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Away from equities
The equity market rotation and reflation trade have captured investors’ attention this year – and other than the brief excitement at government bonds’ spring sell-off, fixed income and alternatives have struggled to get a look in.
But as we mentioned yesterday, most wealth portfolios’ equity allocations remain pretty tightly confined. So for all the increased interest in value, UK or European equity funds over recent months, it’s no surprise that our asset allocation database shows only minimal changes to overall equity weightings this year.
‘Tina’ is a part of that – there are relatively few discretionaries who opt to underweight equities as an asset class. One consequence is there’s much less agreement on how to balance out these positions. And when it comes to diversifiers, there have been some notable shifts in 2021.
The average balanced portfolio's fixed income allocation, for example, has dropped from 25.5 per cent to less than 23 per cent this year.
The source of that fall isn’t as obvious as you might think: government bond allocations have dipped a little, but the biggest drop has come from wealth firms dialling back their corporate bond exposures. The typical investment grade weighting has fallen from 10 per cent to 7.7 per cent in the first eight months of 2021.
This money isn’t being put into alternatives instead. The likes of property and absolute return funds have also seen allocations reduced this year - although some of these changes amount to little more than rounding errors.
So where has the money gone? A small amount has been put into equities, but the bulk has gone to cash. In some cases, this may be a minor flight to safety. In others, it’s because question marks that continue to hover over both bonds and alternatives when it comes to their role as diversifiers.
All that said, it’s undeniable that the overall appetite for equities has never been higher. Globally, inflows this year are on course this year to outstrip flows for the past 20 years combined. In the UK, retail flows might break records, too.
Investment Association statistics show that equity funds took in a net £8.2bn in the first half of the year. That puts them comfortably on track to supersede the £12.8bn achieved in 2014.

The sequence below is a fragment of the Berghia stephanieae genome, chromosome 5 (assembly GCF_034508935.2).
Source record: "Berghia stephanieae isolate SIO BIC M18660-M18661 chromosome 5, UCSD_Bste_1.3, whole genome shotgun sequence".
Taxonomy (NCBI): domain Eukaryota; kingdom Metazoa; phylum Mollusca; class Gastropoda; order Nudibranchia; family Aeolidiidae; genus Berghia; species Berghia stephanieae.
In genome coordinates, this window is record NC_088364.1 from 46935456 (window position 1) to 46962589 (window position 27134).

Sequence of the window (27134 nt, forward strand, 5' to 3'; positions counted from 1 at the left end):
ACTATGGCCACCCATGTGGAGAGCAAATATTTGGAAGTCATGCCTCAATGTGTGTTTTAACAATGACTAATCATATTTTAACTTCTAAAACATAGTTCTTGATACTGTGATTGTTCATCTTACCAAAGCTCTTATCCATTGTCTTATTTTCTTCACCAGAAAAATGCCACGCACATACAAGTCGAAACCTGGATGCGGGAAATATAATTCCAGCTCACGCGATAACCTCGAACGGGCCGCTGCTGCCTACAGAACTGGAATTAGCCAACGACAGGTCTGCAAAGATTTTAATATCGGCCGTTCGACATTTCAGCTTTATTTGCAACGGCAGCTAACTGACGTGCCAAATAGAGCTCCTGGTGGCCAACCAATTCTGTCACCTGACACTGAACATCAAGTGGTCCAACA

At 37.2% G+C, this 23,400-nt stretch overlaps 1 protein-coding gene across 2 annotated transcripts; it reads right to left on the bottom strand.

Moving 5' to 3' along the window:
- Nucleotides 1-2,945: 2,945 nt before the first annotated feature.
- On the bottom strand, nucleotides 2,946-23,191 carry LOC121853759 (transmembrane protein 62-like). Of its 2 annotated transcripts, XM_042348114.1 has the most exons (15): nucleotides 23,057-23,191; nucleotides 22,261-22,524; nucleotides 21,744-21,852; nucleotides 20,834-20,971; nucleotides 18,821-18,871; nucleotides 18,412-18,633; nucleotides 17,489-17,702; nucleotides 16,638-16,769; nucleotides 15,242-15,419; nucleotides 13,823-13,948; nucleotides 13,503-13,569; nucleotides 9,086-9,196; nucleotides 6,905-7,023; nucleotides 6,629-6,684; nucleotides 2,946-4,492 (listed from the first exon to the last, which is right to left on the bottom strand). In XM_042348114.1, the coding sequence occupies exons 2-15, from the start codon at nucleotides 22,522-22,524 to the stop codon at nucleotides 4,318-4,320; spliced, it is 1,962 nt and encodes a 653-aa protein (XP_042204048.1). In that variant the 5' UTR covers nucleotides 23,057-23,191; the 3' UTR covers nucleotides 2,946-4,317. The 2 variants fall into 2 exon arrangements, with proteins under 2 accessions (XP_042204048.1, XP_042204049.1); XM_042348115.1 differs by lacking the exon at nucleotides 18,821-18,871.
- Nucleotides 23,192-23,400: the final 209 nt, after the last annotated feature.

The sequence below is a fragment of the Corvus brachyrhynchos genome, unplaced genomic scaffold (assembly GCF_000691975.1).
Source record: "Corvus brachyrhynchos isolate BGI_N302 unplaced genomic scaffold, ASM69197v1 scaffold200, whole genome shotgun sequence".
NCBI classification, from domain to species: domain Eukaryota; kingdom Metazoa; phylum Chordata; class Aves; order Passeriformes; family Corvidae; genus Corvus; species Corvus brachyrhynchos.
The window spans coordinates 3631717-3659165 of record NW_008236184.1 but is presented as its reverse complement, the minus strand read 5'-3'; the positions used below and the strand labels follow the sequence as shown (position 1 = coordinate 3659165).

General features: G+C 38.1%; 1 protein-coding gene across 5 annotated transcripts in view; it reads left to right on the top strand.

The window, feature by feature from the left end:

Overall retail fund inflows, which stand at £24bn for the first six months of the year, also have a good chance of beating the £48bn record set in 2017.
The operative word here is retail as much as it is equities. Or, to be more precise, ‘non-institutional’. Because while direct-to-consumer and advised flows race away, institutions’ appetite for open-ended fund assets remains pretty muted.
That’s been the case since at least 2018: institutional products saw redemptions in 2018 and 2019, and last year managed a meagre net inflow of £3bn compared with retail products’ £30bn. But this year could yet prove worse still: as retail funds are poised to hit new heights, institutional flows equate to a £5bn outflow thus far.
Given the timeframe involved, this is probably a structural rather than cyclical shift. It may have something to do with institutional buyers' increased interest in private assets. Alternatively, it might just be a sign that animal spirits aren’t enveloping all parts of the market.
The other side of the coin
Lurking in last month’s fund flow data is a withdrawal that highlights the fine line fund firms are having to walk at the moment. Morningstar estimates that a record £450m was withdrawn from Ninety One Global Multi-Asset Sustainable Growth in August, following its repurposing as a sustainable offering.
There’s no suggestion of greenwashing here: the former Diversified Growth strategy, which still has almost £800m in assets, had struggled to perform and was arguably in need of some kind of refresh.
But the surge in outflows emphasises that revamping strategies isn’t without its own risks. ESG may be asset managers’ great hope for the future, but some clients will tolerate underperformance more readily than they will a change of investment style.